Three scientists from Bengaluru institutes get awards

Professor Kusala Rajendran, a veteran scientist at IISc, was given the first ever national award for women scientists.

Published: 30th July 2018 04:04 AM  |   Last Updated: 30th July 2018 04:05 AM   |  A+A-

Professor Kusala Rajendran. (File Photo)

By Express News Service

BENGALURU: Two scientists from Indian Institute of Science (IISc) and one from Jawaharlal Nehru Centre for Advanced Scientific Research (JNCASR) have received awards from the Ministry of Earth Sciences for their works in their respective fields.

Professor K S Valdiya from JNCASR, who was awarded the Padma Bhushan in 2015, was given the Lifetime Excellence award for his path-breaking works in the field of isotope geoscience, while Professor Shekar Muddu of the Civil engineering department at IISc was given the national award for geoscience and technology along with Professor Sunil Bajpai, director of Birbal Sahni Institute of Palaeobotany in Lucknow.

Professor Kusala Rajendran, a veteran scientist at IISc, was given the first ever national award for women scientists. The award was instituted this year. Rajendran, who is currently with the Centre for Earth sciences at IISc, told The New Indian Express, “Women are not recognised much despite putting in a lot of efforts to keep things going. I dedicate this award to all women who work hard trying to balance their homes, social and work lives.”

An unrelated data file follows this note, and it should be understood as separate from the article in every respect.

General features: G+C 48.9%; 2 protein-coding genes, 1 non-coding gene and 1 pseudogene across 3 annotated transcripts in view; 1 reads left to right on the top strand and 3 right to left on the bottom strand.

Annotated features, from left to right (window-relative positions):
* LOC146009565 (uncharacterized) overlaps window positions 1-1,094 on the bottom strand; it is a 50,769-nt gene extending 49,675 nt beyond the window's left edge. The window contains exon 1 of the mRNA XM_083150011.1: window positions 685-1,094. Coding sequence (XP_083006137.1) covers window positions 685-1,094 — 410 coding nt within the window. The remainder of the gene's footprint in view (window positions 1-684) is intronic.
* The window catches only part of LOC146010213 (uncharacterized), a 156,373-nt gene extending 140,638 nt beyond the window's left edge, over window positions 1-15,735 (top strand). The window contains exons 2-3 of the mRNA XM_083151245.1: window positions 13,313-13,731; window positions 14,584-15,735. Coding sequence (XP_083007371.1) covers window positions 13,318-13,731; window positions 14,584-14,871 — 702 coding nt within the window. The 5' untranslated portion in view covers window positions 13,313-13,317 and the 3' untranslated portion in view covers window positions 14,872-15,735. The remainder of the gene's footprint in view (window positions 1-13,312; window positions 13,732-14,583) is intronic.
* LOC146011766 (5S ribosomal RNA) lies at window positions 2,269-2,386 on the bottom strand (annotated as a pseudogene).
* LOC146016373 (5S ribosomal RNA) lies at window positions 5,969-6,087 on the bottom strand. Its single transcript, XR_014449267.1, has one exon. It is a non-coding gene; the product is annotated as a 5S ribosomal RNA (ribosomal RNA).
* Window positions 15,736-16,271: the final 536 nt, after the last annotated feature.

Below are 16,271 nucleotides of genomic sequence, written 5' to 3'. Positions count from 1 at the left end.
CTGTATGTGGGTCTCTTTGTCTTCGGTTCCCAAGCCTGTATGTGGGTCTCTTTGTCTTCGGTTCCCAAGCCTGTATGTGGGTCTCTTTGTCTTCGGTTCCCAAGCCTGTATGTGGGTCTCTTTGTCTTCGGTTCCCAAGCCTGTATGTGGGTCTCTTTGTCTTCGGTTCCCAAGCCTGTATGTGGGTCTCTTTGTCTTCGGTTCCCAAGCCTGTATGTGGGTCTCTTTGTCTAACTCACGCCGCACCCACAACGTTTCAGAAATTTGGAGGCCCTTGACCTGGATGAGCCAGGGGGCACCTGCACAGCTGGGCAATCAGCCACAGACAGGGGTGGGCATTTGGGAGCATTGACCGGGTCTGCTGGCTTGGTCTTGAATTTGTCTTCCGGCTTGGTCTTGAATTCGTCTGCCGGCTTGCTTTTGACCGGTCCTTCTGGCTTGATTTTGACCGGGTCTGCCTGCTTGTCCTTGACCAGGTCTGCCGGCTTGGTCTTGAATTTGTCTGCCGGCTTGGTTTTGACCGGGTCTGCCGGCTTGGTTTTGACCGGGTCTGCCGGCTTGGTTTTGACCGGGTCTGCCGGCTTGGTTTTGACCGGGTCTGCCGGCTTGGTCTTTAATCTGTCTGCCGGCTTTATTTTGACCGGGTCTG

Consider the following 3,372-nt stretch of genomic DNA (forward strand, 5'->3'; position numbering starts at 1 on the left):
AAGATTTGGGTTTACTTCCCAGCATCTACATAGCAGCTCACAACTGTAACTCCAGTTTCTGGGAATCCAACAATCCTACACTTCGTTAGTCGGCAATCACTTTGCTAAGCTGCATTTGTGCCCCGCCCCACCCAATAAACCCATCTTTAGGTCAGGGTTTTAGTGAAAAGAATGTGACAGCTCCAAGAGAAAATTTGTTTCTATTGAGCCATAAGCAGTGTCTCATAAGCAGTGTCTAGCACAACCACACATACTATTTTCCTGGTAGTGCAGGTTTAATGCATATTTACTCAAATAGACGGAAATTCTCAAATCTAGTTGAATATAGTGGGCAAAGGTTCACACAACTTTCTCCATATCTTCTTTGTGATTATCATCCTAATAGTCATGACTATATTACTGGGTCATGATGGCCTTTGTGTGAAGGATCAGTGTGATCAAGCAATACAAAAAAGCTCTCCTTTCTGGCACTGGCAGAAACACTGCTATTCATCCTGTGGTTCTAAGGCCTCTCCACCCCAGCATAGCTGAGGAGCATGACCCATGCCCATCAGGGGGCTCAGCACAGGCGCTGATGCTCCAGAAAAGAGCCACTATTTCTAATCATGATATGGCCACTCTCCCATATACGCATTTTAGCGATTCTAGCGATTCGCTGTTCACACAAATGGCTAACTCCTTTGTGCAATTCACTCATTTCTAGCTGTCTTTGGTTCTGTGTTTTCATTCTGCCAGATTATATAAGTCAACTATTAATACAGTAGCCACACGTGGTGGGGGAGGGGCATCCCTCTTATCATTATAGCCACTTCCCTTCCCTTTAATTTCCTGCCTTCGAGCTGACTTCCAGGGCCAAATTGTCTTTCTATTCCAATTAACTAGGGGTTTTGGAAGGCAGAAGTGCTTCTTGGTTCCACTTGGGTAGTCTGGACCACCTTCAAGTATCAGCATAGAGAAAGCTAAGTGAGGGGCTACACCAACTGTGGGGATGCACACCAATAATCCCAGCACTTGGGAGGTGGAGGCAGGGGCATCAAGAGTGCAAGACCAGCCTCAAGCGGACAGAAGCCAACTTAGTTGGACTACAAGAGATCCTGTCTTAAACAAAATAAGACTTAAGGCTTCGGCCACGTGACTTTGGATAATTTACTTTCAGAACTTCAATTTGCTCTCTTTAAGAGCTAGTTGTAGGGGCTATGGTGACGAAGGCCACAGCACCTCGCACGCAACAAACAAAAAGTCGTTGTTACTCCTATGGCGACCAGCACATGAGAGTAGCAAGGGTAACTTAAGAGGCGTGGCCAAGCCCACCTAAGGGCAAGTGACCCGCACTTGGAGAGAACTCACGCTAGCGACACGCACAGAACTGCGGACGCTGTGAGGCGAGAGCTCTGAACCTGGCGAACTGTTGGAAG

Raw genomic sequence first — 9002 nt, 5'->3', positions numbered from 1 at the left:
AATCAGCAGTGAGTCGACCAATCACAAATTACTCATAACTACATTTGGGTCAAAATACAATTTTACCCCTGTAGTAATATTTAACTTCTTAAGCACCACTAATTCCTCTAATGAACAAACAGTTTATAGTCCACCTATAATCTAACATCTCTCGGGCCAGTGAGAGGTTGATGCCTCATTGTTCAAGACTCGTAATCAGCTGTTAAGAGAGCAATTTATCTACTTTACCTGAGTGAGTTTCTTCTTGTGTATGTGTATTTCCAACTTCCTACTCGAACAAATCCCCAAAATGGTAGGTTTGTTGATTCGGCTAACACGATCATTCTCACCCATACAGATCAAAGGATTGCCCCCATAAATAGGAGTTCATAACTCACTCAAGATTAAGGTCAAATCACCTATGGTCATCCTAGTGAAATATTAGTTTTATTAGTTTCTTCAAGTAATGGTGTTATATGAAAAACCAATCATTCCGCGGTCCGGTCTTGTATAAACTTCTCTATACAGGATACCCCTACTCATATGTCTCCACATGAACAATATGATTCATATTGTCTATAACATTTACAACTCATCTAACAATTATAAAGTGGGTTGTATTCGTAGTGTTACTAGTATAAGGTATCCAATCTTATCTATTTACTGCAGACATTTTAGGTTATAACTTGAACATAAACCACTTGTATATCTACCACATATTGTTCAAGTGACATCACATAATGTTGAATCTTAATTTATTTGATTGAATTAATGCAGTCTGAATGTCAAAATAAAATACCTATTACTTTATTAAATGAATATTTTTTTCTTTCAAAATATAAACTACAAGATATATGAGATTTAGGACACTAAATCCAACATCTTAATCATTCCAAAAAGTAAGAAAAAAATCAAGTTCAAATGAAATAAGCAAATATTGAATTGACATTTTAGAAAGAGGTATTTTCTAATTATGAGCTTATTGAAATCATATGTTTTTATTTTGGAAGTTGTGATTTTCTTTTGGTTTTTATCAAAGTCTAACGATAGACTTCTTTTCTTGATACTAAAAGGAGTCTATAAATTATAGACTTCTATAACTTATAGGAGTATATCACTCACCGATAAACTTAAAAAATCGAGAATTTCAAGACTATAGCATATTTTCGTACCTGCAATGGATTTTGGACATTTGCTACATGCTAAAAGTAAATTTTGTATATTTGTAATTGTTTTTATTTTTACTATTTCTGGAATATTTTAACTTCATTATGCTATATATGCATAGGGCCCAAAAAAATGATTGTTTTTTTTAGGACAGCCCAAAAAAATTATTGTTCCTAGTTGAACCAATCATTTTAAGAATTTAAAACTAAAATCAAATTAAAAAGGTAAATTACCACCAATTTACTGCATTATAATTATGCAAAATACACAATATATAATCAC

The professor, who is currently working on understanding earthquakes along the subduction zone in the Himalayas, often gets to work on research projects alongside her husband who is also a researcher with JNCASR. “I have been very lucky as my husband is also in the same profession. But I know many women who are unable to go to the field as they would like to, like men go. The conditions in India, as well as many other countries, do not make it convenient for women to travel by themselves. In the Indian social setting, you don’t see women who travel with colleagues for long intervals. There are difficulties,” she explained.

Rajendran went on to say that she graduated at a time when there were no women in the geophysics field from her class. However, she did not let this deter her from pursuing her research aims. “I am quite comfortable working and travelling with male colleagues in a sector which is dominated by men. I often work on joint projects with my husband as well. So I have never had any problems,” she said.


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